John Gay

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“HA-HAA! His name is GAY!”

~ Captain Obvious on John Gay

“Wanton strumpet!”

~ Oscar Wilde on John Gay
For those without comedic tastes, the so-called experts at Wikipedia have an article about John Gay.

Jonathan Julian Sparticus Valyrie Gay (30 June 1685 – 4 December 1732) was a fabulous English playwright from the 17th century who wrote amusing plays such as The Beggar's Opera, which depicted the vile treatment of women at the hands of diabolical villains and corrupt law-enforcers and how they took refuge in the arms of noble, honourable, heroic thieves, in other words, smooth-talking, pre-ASBO generation pimps.

He is a friend of Albus Dumbledore and is said to have written the script of Harry Potter the Musical ("Look at me, I'm Harry. P, little mister sorcery, won't get in bed till I'm legally wed, I can't, I'm Harry. PEEEEEEEEE!!") and reputedly co-wrote the first script of High School Musical with Septimus Pretorius.

John Gay is an infidel!

Early life[edit]

Gay was born in England to a cobbler who wanted John to grow up to be one too. When he pretended to be going for cobbling lessons (whatever cobbling is), John was in fact going to sewing classes. He grew up in Yorkshire. At the age of eighteen he met his "lifelong friend", Alexander Pope who worked in London and was on a visit to Yorkshire to visit his sick mother. At least that's what he said he was doing, a man similar to him was seen running away from a bank carrying a large sack at one point during the week. Alexander befriended Gay whilst giving a lecture at one of his sewing classes.

After Alexander returned to London, John moved to the capital to pursue his fortune, soon after admitting his sexuality to his parents ("I'm a gay man, mammy") and getting "booted".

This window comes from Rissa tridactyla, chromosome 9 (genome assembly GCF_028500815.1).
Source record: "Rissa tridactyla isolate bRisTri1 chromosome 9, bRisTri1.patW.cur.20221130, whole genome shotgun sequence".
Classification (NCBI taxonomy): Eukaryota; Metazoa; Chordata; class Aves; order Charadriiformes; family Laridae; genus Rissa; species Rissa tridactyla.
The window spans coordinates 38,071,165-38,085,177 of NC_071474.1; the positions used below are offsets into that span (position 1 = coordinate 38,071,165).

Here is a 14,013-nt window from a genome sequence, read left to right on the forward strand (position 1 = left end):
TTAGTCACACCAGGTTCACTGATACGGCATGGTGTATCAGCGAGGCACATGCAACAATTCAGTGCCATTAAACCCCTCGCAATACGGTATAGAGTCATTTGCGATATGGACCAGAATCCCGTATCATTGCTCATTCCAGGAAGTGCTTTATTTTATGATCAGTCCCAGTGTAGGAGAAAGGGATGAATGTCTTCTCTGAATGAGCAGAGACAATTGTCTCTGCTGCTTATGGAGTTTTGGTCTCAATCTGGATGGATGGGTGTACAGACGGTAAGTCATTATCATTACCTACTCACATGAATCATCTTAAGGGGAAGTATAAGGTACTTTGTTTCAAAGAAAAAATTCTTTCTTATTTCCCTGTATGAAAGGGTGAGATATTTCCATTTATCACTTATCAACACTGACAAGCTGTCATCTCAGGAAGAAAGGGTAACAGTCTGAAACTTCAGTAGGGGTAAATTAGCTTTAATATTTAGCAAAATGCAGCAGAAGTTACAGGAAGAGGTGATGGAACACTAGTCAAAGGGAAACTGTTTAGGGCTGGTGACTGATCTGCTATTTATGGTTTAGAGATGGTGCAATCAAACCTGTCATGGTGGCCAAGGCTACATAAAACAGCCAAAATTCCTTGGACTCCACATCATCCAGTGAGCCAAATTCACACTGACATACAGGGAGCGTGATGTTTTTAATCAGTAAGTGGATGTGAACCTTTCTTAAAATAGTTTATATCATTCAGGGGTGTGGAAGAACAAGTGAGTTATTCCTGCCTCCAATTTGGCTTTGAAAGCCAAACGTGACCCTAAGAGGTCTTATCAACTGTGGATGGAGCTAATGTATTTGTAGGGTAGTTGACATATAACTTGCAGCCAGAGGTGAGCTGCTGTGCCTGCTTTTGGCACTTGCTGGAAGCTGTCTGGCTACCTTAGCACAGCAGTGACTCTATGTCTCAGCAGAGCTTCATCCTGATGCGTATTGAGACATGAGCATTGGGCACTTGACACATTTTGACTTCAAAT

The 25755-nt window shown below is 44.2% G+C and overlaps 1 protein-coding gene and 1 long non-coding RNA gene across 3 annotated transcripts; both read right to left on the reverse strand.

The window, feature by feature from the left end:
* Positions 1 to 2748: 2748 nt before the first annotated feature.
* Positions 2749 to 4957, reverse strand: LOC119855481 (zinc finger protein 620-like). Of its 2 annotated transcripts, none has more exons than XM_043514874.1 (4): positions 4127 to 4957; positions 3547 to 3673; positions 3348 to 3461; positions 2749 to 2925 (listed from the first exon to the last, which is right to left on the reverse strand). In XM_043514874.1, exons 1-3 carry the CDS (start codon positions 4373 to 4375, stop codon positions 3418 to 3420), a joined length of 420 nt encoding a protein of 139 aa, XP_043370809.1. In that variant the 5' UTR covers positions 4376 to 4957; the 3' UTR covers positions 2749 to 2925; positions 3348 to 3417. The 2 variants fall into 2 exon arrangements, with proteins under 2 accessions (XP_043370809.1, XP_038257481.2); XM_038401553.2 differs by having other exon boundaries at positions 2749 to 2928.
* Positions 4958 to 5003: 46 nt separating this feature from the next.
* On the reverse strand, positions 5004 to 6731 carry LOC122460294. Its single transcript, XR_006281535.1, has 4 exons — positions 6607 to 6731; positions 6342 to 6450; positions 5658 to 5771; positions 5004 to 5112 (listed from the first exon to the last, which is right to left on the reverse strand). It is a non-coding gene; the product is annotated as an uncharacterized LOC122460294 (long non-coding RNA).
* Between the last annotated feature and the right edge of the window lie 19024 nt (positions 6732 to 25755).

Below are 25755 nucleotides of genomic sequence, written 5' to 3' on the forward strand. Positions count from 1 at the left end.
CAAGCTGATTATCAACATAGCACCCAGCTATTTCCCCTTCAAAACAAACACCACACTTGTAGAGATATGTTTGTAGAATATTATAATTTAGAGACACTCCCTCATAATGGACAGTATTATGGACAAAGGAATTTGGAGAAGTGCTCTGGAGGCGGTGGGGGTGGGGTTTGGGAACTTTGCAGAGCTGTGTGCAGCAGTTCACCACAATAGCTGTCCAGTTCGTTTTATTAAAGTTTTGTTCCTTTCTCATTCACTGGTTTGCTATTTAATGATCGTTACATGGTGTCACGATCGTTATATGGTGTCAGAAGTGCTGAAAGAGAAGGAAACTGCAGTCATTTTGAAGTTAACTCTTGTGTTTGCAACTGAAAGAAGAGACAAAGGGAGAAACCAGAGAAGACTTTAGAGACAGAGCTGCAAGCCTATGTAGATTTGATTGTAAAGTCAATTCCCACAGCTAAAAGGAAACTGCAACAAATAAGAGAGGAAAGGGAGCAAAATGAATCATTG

In London, Gay got a job writing short stories for a newspaper. Gay's pastorals were found amusing on their own account but the accompanying pictures of the English country lads and the things they used to get up to with each-other, also received wide acclaim.

Later, Gay wrote a play entitled What d'ye Call It?, a comedy which the public could make neither head nor tail of but which turned out to a precursor to Saw. Given the public's confusion, Gay wrote a companion book entitled "A Key to What d'ye Call It". He considered calling it "Saw For Dummies" but was concerned that this title would cause it to get mixed up with one of R.L. Stine's books which would be ignominious for any writer so he changed the name.

Gay's Big Break[edit]

At some unidentified point in the future, Gay wrote The Beggar's Opera which upset the PM but garnered critical acclaim. "TBO" was credited to have made "the rich gay and Gay rich". There was no account of the aristocracy ever engaging in sodomy at the time of the play's release however.

Other stuff[edit]

Gay also wrote a play entitled The Rocky Horror Picture Show which was deemed vulgar and indecent without even being funny, rather like Billy Conolly these days. It was turned into a musical years later however in which Gay's descendant, Tim Curry, starred in the lead role, previously played by Gay's best mate, Alexander Pope. The modern audience appreciated it much more. Gay co-wrote the play with two other obscure people who denied all claim of ever having co-written it and left Gay to take the rap. Bastards.

Gay later wrote a sequel to The Beggar's Opera entitled The Beggar's Opera 2: Polly's Revenge. A half-written script for a third follow on to The Beggar's Opera called The Beggar's Opera 3: Beg Hard was found in Gay's abode soon after his death.


“The Gay Residence, master of the house speaking. SHERIDAN!”

~ John Gay answering the phone in his home and speaking to his adopted son

Gay retired from writing in the summer of 18 something and moved to a mansion near some village where his family used to live but now they were all dead meaning that Gay was quite literally "the only Gay in the village."


“John Gay's dead? DANG!”

~ Oscar Wilde on John Gay's death

Gay died in the later 18th century. His tombstone was erected by his immortal life-long friend, Alexander Frank. N Pope. The gravestone bears Gay's mocking couplet

“Life is a jest and all things show it, I thought so once and now I know it.”